The most common cause of early-onset recessive parkinsonism are mutations in the parkin gene on chromosome 6 (MIM 600 116). The vast majority of patients with parkin mutations have disease onset before age 35, so genetic testing should be limited to early-onset cases [29]. As a substantial proportion of the mutations are whole exon or even whole gene rearrangements, genetic testing should include appropriate methods for the detection of these copy number variations. Mutations in the other recessive PD genes (PINK1, MIM 605 909 and DJ1, MIM 606 324) cause a clinically similar phenotype of early-onset parkinsonism; their prevalence is less well studied, but appears to be lower than that of parkin. Only homozygous or compound heterozygous mutations can be confidently considered to be pathogenic, as the role of heterozygous parkin mutations as risk factors for sporadic PD is still controversial.

Also, mutations in the gene for glucocerebrosidase (GBA), which cause Gaucher’s disease in homozygous or compound heterozygous individuals clearly increase the risk for PD [30,31]. Again there is a markedly higher prevalence of these variants in Ashkenazi Jews. Penetrance of these variants however is not clear, making counselling difficult.

Summary of recommendations concerning molecular diagnosis of Parkinson’s disease

In Europeans, molecular testing for LRRK2 is recommended (Level B) in familial cases with dominant inheritance of parkinsonian syndromes [25,26]. Testing for the LRRK2 G2019S mutation is recommended in familial and sporadic patients in specific populations, e.g. in the Ashkenazim or North African Arabs (Level B) [27].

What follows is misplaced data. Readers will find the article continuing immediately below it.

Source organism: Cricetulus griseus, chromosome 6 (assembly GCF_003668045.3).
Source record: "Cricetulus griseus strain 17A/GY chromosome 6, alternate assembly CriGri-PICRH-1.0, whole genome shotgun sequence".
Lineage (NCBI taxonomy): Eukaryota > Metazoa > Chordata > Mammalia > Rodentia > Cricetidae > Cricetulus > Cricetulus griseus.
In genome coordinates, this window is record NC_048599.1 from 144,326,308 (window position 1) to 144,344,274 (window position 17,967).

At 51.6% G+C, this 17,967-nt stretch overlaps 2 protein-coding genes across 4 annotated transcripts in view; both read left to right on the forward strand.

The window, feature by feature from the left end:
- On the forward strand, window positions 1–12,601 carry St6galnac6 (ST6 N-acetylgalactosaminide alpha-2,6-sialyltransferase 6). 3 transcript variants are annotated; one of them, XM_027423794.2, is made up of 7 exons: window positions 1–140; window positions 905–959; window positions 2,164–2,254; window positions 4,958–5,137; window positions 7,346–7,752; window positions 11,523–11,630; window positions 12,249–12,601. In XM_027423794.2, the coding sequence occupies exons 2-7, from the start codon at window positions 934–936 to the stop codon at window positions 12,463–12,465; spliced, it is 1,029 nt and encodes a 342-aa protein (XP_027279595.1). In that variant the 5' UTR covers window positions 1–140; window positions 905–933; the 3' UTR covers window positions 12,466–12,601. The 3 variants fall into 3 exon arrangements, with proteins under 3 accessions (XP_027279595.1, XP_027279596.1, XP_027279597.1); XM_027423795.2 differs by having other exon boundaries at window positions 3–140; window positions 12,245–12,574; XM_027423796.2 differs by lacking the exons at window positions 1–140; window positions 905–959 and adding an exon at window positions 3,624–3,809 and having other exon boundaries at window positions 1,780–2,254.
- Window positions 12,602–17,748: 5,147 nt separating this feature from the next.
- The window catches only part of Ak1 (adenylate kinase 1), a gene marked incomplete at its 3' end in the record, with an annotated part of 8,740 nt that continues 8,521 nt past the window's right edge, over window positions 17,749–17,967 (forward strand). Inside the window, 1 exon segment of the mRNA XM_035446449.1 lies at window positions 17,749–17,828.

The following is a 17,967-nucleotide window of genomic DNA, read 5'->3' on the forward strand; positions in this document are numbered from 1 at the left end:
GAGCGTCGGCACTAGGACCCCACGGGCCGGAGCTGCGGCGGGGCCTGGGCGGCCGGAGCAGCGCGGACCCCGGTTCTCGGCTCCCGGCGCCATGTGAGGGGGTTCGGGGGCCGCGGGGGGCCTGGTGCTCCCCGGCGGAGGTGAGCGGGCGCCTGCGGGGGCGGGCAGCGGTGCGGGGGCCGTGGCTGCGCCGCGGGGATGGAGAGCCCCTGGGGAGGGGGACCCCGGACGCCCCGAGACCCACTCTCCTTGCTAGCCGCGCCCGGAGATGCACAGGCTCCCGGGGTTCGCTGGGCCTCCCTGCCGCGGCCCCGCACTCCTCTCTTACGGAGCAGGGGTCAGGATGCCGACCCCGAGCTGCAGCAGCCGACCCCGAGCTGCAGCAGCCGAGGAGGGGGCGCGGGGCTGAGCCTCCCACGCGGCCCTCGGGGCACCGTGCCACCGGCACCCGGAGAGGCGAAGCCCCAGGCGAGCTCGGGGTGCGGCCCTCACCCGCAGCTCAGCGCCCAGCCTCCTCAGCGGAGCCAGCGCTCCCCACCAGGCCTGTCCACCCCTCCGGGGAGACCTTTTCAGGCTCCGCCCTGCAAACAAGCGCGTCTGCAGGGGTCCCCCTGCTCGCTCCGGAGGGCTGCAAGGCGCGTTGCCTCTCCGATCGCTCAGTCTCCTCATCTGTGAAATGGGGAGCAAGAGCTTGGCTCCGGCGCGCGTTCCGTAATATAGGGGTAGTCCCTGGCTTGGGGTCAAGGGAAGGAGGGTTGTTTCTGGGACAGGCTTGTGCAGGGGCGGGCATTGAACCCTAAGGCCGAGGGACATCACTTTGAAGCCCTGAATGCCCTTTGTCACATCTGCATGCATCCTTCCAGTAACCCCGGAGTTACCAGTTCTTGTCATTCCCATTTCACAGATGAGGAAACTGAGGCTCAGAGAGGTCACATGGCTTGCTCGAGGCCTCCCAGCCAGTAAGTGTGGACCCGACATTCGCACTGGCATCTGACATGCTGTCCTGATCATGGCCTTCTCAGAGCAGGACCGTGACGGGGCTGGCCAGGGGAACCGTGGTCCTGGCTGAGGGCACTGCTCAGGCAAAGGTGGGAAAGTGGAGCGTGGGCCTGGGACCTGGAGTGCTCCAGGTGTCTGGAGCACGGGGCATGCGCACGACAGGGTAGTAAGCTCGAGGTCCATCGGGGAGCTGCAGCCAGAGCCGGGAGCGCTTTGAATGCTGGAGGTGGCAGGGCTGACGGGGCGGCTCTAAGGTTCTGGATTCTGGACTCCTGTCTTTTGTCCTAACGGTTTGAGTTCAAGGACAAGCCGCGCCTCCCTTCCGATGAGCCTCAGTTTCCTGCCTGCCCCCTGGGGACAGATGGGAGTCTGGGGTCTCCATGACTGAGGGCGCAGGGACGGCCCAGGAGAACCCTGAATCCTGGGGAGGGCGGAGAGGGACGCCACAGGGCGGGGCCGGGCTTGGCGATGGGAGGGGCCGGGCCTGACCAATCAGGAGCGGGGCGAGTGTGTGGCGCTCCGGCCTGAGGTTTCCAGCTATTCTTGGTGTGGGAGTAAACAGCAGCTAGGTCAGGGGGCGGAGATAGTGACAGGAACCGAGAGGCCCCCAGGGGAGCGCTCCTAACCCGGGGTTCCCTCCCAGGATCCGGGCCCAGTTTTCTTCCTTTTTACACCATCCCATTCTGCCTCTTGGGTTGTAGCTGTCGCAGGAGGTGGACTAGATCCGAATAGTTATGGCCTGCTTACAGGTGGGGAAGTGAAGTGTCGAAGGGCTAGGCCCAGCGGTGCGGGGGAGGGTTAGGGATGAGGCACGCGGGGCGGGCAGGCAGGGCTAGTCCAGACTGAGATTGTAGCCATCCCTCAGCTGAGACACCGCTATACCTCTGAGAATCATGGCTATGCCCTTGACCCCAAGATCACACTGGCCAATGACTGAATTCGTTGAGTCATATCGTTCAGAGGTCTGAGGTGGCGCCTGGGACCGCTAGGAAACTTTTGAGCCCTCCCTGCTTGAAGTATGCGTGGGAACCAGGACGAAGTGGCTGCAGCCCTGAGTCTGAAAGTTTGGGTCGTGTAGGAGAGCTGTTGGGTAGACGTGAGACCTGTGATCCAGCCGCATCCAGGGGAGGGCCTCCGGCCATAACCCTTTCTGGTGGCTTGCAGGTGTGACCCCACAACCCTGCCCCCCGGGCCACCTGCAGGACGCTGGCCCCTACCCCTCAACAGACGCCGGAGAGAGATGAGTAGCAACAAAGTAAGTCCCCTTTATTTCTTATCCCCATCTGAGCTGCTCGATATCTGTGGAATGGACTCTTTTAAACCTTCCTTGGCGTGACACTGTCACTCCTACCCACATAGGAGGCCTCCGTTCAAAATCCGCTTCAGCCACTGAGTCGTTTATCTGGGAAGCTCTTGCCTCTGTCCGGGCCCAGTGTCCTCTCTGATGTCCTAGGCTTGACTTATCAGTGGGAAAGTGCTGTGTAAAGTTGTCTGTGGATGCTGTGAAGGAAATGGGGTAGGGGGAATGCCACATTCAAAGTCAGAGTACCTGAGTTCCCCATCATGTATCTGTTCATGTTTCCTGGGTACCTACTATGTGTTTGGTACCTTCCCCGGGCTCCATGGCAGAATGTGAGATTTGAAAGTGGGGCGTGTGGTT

Testing for mutations in recessive PD-genes (parkin, PINK1, DJ-1) is recommended (Level B) in families suggestive of recessive inheritance (affected sib pairs) or sporadic patients with very early onset (<35 years) [29].

Molecular diagnosis of the dystonias

A growing number of genes are being found to cause familial forms of dystonias (Table 2). Consequently, molecular diagnosis of these disorders is becoming increasingly important, although in clinical practice it is still restricted to a relatively small proportion of patients with a clearly defined familial disease, whilst the contribution of genetic factors in the more common focal dystonias remains poorly defined.

The primary dystonias

Primary dystonias are characterized by involuntary muscle contractions, leading to twisting and repetitive movements with no discernible structural or metabolic cause.

A specific mutation, a deletion of the trinucleotide GAG (encoding glutamic acid) in the gene for torsin A on chromosome 9q34, is the major cause of early-onset generalized dystonia (DYT1) [32]. Patients usually have disease-onset in an extremity before age 24, with relatively rapid progression to a generalized form. Molecular testing will identify the mutation in more than 90% of Ashkenazi Jewisch patients with this phenotype, due to a common founder mutation [33], and in about 30–50% of non-Jewish Caucasian patients [34], whilst no specific mutations are found in those with the much more common adult-onset cervical or cranial dystonias [35]. Due to the reduced penetrance of about 30% of the GAG-deletion, DYT1-mutation carriers often have a negative family history, and a positive family history is NOT a prerequisite for genetic testing in a patient with a typical phenotype. This also must be taken into account during the counselling process.

Dystonia-plus syndromes

The genetic basis of several relatively rare forms of hereditary dystonia with specific additional clinical or biochemical features has been elucidated, providing the basis for molecular diagnosis. In clinically typical patients, mutations can be detected in about 40–80% of cases, whilst genetic testing is rarely helpful in clinically unclassifiable patients.